I hardly remember visiting here when I was young, and on the eve of my return to York I put down the dull book I just finished reading, Dan Brown, Deception Point, and placed the bookmark on the bedside table. The bookmark was from the National Railway Museum (NRM), from my first visit there, and featured the Mallard steam train. I honestly can’t remember when I got it or anything about the visit, but going back through sparked a feeling that I had been there before.
You can travel to the NRM by foot, car, bus or by the best mode of transport ever invented, the train bus. It’s a little vehicle that is made to look like a steam train and carries behind it six or seven carriages with two comfy benches in each facing each other. It seats about six in each carriage and is an excellent way to travel. It’s only £2 and everyone looks at you like you’re mad, staring in slight disbelief as the carriages pass by on the normal road.
Once you get there, get ready for the surprise. Despite the imagined cost of upkeep of all those trains and the vast area the site occupies, entry is free when it used to be around £7! You can tell how they continue to make money though. You enter through the shop which is located between the newer Great Hall and the older main section so you’ll walk through it a few times during your visit. There are also numerous extras throughout the halls such as the London to Brighton in four minutes motion simulator, or the get your photo taken on the Mallard foot plate scheme. A word of warning here, do not go for the photo’s, the flash is overdone and makes it look as though you are superimposed and the shot is such a small area of the Mallard you could as well have stuck your head out of a cardboard cutout.
The visit is worthwhile though, mainly because if you want to see everything you’ll be there for the entire day. We were in the Great Hall and the Workshop but missed the Warehouse. I’ll just point out that the latter two areas are part of the Great Hall, so we didn’t even set foot in the main building, and we were there for two and a half hours. Saying that, we didn’t even stop for any of the interactive presentations on the trains or read much of the resource information associated with each. There’s a lot of learning to be had!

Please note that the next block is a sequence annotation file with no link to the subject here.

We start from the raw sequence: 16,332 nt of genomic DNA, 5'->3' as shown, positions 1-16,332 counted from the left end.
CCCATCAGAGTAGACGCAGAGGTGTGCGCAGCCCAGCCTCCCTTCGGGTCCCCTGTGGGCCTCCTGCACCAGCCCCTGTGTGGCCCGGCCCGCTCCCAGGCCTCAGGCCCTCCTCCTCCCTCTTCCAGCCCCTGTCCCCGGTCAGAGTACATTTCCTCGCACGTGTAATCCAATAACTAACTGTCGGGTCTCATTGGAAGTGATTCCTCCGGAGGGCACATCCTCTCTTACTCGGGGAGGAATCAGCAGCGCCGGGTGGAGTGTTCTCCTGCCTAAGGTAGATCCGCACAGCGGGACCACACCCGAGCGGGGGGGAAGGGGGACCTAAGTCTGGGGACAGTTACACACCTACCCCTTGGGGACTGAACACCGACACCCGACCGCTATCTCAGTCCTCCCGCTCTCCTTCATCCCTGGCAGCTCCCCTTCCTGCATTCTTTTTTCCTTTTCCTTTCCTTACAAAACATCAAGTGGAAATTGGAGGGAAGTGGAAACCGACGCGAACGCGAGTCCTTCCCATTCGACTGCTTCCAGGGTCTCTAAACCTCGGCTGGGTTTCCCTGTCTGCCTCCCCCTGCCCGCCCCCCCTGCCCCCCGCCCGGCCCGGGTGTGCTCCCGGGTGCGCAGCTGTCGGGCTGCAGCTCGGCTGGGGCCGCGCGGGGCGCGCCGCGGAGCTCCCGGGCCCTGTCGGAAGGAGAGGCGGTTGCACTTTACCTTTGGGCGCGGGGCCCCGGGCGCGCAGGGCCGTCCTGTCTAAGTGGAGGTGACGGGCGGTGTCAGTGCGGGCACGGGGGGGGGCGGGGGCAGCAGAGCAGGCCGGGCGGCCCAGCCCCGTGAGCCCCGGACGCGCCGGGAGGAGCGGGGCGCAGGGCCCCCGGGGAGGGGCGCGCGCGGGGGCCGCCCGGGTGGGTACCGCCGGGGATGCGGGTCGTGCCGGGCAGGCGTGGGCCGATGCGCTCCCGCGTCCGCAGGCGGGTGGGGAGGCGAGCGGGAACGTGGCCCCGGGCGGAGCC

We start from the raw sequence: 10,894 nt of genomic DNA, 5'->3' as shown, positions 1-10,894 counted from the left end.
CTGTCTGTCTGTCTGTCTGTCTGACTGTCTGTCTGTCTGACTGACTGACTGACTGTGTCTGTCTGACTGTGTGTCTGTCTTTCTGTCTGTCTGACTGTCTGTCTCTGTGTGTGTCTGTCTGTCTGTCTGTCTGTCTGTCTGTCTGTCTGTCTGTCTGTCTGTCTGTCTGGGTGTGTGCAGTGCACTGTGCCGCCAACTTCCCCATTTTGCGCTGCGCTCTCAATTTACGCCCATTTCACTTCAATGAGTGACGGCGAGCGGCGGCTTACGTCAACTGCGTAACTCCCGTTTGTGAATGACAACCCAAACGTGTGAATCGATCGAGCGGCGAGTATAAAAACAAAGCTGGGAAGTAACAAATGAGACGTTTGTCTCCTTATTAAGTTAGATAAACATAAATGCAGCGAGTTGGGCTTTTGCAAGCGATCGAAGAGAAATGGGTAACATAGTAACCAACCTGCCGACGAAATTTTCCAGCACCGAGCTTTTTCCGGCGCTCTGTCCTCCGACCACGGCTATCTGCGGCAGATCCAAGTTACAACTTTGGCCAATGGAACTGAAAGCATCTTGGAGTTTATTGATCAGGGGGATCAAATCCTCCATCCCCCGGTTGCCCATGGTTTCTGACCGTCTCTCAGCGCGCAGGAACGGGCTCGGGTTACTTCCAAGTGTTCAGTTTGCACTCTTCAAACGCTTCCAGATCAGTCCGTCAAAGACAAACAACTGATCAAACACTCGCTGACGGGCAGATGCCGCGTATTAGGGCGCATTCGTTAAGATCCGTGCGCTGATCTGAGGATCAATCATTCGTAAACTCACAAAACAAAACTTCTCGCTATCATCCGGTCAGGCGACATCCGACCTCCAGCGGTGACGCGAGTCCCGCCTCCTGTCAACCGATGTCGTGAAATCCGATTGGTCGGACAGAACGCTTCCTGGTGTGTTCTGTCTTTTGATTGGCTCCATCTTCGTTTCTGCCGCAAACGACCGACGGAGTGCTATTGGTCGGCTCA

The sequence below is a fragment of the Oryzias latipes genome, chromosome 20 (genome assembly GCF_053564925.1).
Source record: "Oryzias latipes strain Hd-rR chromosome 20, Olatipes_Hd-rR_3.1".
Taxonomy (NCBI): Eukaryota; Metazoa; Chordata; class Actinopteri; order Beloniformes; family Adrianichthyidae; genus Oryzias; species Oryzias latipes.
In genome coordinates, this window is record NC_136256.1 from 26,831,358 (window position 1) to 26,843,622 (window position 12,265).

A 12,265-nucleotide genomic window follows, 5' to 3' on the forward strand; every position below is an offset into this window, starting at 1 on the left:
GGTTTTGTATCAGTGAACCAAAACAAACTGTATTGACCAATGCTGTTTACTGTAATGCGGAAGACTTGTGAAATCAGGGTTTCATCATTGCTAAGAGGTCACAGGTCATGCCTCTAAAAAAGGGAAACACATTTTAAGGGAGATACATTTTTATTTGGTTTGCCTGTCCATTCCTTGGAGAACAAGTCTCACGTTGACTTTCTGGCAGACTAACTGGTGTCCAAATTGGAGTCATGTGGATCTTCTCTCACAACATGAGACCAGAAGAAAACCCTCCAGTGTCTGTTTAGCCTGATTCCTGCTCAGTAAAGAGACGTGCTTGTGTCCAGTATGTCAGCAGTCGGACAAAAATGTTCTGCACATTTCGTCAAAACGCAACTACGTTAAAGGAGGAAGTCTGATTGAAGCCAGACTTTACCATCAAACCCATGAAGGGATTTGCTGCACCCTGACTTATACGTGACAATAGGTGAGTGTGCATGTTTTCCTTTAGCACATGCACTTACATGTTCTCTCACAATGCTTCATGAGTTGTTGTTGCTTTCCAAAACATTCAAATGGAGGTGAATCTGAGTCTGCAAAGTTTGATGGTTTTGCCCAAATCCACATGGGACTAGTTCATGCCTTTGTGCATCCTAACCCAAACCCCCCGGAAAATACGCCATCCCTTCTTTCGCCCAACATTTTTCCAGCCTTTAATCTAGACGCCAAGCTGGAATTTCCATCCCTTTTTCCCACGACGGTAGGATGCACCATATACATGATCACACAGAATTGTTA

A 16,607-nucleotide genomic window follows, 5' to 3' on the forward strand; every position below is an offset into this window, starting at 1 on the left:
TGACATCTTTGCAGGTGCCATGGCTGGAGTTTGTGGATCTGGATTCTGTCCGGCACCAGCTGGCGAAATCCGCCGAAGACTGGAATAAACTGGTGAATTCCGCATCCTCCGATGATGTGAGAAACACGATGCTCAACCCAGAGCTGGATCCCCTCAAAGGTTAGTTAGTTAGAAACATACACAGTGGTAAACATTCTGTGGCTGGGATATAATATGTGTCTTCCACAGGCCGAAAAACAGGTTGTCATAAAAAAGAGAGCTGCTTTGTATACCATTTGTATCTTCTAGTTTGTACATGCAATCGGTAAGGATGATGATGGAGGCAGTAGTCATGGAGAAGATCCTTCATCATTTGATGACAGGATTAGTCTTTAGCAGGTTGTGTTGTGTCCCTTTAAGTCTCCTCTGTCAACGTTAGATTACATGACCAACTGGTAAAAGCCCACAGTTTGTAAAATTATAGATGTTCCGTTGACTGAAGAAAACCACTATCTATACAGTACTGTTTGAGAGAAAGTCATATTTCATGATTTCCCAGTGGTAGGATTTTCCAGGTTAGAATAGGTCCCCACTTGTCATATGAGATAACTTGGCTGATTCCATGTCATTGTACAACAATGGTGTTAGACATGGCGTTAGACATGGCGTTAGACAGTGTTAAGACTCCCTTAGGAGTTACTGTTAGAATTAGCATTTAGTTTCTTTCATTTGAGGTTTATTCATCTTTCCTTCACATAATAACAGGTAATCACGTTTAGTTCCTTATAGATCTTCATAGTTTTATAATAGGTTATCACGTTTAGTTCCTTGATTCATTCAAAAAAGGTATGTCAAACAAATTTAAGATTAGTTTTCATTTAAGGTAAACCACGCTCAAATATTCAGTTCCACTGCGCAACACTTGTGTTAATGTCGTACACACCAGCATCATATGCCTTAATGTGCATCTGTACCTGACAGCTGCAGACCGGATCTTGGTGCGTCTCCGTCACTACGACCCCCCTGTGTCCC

What we did see was spectacular. The Mallard, which is the train that still holds the fastest steam train record. The Japanese Bullet train, the Stevenson Rocket working replica, and lot’s of other trains representing key moments in transport history.
The Workshop was impressive, despite it being the weekend and no work actually being carried out, we saw the Flying Scotsman in for its Boiler replacement. It’s a controversial piece of work as the Boiler is not from the traditional period when the Scotsman was made and many train enthusiasts are unhappy with this. There is plenty of information on display to explain their reasoning, saying that if the action hadn’t been taken then the train would have been left to rot, a sore point with enthusiasts who believe that there was another way.
Regardless of the detail what is amazing is that the museum is actually involved in getting steam trains back onto the tracks of Britain and get them in some form of active service, carrying passengers once again. This is where they truly belong, performing what they were built for and being looked after for it. I would definitely pay to travel by steam.
The rest of the Great Hall is filled with trains laid out in a star shape, emanating from the central feature which is the hand turned turntable which is demonstrated twice a day. I was impressed at the layout and the interactivity of the Great Hall. In the final area, past the Workshop, you can watch the monitors showing the actual signalling system which the operators use to control the trains.
Not only do you see the trains coming in and out of York station, but you can see the signals and their status as they hold the trains for seemingly no good reason. Except you can see the reasons ahead, a train sitting at the platform for example. Once you get the hang of it you can see which trains are passing the window, and even which are coming towards you via a monitor showing the junction up the line. There’s an interactive training system to show you what all the lights and indicators mean, as well as explaining how the system can tell where a train is on a track. It’s excellent and very engaging.
I’d recommend the NRM to anyone, young or old. It’s not overly educational, yet very fascinating and you’ll end up learning loads. Standing next to some of the most prominent steam trains of our time you just can’t help feeling the beauty and majesty of these beasts and getting caught up in the nostalgia associated with steam.